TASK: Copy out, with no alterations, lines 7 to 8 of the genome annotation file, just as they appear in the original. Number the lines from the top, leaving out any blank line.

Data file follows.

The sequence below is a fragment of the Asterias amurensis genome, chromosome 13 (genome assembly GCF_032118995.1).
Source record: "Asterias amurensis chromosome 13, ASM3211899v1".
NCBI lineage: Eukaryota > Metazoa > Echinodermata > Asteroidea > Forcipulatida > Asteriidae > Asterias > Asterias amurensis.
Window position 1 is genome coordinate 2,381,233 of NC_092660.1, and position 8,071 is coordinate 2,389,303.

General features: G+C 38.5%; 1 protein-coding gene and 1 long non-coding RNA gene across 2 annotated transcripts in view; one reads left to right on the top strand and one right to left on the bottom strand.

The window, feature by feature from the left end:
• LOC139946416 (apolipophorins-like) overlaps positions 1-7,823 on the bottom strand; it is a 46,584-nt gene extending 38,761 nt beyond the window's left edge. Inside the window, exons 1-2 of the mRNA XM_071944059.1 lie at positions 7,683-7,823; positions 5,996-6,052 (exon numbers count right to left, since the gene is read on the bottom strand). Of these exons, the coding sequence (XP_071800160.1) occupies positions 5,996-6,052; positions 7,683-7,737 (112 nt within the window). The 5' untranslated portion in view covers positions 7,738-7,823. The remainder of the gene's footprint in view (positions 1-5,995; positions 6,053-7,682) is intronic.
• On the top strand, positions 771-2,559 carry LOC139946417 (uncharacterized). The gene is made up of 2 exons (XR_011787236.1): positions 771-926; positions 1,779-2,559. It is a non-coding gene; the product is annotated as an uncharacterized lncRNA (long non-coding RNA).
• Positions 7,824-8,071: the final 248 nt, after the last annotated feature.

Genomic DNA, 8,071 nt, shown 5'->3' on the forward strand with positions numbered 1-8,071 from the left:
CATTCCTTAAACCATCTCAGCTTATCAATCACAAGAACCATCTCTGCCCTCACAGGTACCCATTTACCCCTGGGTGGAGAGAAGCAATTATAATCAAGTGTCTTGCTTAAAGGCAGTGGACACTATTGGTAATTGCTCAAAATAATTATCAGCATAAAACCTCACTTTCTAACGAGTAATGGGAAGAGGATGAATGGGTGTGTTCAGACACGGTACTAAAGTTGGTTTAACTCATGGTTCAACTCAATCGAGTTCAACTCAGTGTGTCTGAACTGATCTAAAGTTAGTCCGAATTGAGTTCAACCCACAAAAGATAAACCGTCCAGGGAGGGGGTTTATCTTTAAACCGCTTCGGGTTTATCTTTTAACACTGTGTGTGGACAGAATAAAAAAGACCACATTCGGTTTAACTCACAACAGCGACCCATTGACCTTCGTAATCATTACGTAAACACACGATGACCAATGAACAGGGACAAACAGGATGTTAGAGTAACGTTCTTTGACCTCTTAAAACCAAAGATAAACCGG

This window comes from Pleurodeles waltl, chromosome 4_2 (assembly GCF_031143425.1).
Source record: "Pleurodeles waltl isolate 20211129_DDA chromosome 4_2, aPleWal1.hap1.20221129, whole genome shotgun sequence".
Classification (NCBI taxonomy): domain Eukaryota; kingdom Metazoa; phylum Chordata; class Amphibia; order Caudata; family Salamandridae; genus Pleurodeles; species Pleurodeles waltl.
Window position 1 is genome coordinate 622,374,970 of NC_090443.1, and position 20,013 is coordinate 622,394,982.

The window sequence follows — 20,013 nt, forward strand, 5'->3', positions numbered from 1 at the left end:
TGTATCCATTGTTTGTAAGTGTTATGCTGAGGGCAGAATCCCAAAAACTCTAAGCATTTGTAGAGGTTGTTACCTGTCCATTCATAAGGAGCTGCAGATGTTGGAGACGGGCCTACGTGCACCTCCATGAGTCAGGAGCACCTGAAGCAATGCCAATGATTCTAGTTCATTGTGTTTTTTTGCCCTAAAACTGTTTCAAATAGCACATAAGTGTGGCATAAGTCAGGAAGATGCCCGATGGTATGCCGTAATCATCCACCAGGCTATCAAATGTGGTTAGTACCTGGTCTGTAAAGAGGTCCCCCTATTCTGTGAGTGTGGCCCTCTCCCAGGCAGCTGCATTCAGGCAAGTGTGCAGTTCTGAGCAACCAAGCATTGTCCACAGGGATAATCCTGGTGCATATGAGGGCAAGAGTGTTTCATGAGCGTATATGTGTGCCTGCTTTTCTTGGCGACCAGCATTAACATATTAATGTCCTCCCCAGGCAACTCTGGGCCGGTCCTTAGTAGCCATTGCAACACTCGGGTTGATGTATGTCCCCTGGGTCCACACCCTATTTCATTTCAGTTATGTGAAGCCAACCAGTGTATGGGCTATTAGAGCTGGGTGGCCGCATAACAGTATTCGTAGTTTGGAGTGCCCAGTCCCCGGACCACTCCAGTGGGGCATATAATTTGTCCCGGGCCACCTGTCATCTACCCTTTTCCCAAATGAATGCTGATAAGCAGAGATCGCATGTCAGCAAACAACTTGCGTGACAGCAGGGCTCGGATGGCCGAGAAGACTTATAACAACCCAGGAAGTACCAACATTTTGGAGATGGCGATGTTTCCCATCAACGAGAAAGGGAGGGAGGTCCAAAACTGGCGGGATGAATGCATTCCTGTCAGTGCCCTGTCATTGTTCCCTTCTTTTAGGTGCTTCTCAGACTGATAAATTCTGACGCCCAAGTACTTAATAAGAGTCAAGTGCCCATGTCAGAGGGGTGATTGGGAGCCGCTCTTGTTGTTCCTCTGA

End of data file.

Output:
• LOC139946416 (apolipophorins-like) overlaps positions 1-7,823 on the bottom strand; it is a 46,584-nt gene extending 38,761 nt beyond the window's left edge. Inside the window, exons 1-2 of the mRNA XM_071944059.1 lie at positions 7,683-7,823; positions 5,996-6,052 (exon numbers count right to left, since the gene is read on the bottom strand). Of these exons, the coding sequence (XP_071800160.1) occupies positions 5,996-6,052; positions 7,683-7,737 (112 nt within the window). The 5' untranslated portion in view covers positions 7,738-7,823. The remainder of the gene's footprint in view (positions 1-5,995; positions 6,053-7,682) is intronic.
• On the top strand, positions 771-2,559 carry LOC139946417 (uncharacterized). The gene is made up of 2 exons (XR_011787236.1): positions 771-926; positions 1,779-2,559. It is a non-coding gene; the product is annotated as an uncharacterized lncRNA (long non-coding RNA).